won't be room to get the cleats in!) This gives Cg = 0.9. (If spaced
by more than 2 diameters you can used Cg = 1.0 - no derating.)

3). Ca - From Table 4C2 50C, Armoured PVC = 0.87
4). Ci - From Table 52A, page 97 100mm = 0.81


Do all six cables go through the insulation, or just this one? The
question isn't very clear. If only this cable, then Cg and Ci won't
both apply at the same time. Then you have to consider the installation
conditions for each section of the circuit in turn and take the highest
It rating obtained.

Iz = 60 = 206Amps
(0.725*0.57*0.87*0.81)


This is getting silly - no-one would install like that, on grounds of
cost if nothing else. You'd adjust the method of installation so that
not all factors applied simultaneously, and not bunch the cables as I
said above.

R1+R2 = mO/m * Length (m) * Temperature multiplier (Table 9C)
1000


Since it's SWA Table 9C won't help with R2 (assuming armour as CPC). Or
if a third core is used as CPC then R2 will equal R1.

So I'm a bit confused as to who's right.


The question seems to leave a lot of necessary detail out. Also what's
the ultimate aim of the problem - to verify that Zs is low enough, or to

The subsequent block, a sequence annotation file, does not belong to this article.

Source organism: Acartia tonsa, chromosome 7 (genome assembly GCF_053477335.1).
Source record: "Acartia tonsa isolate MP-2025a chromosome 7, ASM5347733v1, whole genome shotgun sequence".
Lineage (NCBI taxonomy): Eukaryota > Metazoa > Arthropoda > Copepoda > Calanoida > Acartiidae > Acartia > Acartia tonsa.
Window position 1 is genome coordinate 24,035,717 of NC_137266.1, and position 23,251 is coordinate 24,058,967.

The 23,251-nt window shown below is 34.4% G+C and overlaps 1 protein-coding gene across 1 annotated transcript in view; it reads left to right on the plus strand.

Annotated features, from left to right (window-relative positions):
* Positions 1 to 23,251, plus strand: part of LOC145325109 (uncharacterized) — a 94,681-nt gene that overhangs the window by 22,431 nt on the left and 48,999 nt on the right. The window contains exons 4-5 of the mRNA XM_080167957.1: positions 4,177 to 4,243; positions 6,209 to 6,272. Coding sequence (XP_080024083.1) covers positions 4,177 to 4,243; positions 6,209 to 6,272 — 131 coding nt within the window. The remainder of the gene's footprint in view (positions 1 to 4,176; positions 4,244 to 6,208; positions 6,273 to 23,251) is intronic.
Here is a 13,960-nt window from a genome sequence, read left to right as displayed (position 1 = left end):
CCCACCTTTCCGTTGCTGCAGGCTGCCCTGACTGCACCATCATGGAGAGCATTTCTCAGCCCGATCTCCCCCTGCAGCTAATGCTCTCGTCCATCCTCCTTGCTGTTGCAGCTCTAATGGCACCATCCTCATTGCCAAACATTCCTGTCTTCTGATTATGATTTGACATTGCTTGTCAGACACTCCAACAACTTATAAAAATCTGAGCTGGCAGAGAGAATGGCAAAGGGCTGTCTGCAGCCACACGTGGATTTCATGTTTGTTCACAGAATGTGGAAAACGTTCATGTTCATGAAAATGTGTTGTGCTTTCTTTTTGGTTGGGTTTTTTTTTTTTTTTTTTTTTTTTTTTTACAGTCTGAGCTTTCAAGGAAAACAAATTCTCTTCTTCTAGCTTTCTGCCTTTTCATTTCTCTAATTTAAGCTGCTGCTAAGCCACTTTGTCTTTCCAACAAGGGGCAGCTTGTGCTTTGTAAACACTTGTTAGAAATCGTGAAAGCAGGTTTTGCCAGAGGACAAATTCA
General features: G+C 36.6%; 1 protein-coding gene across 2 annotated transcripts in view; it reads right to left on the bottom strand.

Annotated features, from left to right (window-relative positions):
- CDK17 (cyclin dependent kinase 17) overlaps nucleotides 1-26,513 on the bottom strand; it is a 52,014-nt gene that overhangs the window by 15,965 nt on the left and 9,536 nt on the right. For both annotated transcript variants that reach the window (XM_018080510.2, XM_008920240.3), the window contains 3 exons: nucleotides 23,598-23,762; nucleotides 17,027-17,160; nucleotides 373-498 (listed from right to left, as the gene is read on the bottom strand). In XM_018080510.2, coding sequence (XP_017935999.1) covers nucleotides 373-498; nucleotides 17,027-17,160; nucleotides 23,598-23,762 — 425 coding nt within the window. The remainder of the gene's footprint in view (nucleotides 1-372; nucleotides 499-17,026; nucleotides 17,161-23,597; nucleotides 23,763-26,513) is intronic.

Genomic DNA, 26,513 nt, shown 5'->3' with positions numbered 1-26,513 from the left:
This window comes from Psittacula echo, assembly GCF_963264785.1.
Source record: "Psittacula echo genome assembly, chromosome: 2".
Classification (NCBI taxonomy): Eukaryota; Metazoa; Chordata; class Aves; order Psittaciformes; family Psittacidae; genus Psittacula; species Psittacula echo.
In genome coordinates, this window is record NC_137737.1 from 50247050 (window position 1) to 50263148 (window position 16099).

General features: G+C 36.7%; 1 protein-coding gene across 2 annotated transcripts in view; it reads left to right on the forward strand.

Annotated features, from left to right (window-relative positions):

verify compliance on all grounds?

--
Andy
  #10  
Old October 31st 05, 09:33 AM
[email protected]
external usenet poster
 
Posts: n/a
Default Resistance per Meter for copper cable (R1+R2)

Hi Andy

The values were just picked out of the air by the lecturer, it was so
that the class could work through correction factors, finding out Zs,
fault currents and selecting cable sizes.
I think he left out all the details so that our poor little brains
don't overload :-), but the values he used cause more problem in the
end.

Thanks for information, helps move class room knowledge to the real
world (Even if the above example would never happen).

Leigh

 




Thread Tools
Display Modes

Posting Rules
You may not post new threads
You may not post replies
You may not post attachments
You may not edit your posts

vB code is On
Smilies are On
[IMG] code is On
HTML code is Off
Trackbacks are On
Pingbacks are On
Refbacks are On

Similar Threads
Thread Thread Starter Forum Replies Last Post
Thompson RCA Warranty Rip-Off Crock Lie [email protected] Electronics Repair 19 February 28th 05 06:05 AM
Need Cable TV expert - I have questions exray Electronics Repair 4 March 28th 04 02:29 PM
new electricity supply [email protected] UK diy 10 December 9th 03 04:37 PM
munet digital electric watthour meter login problem INTERESTING TECHNOLOGY! jack morgan Home Repair 0 November 15th 03 07:21 PM
Routeing Electrical FTE cable pickerel UK diy 3 July 24th 03 12:43 AM


All times are GMT +1. The time now is 12:16 AM.


Powered by vBulletin® Version 3.6.4
Copyright ©2000 - 2014, Jelsoft Enterprises Ltd.SEO by vBSEO ©2010, Crawlability, Inc.
Copyright 2004-2014 DIYbanter.
The comments are property of their posters.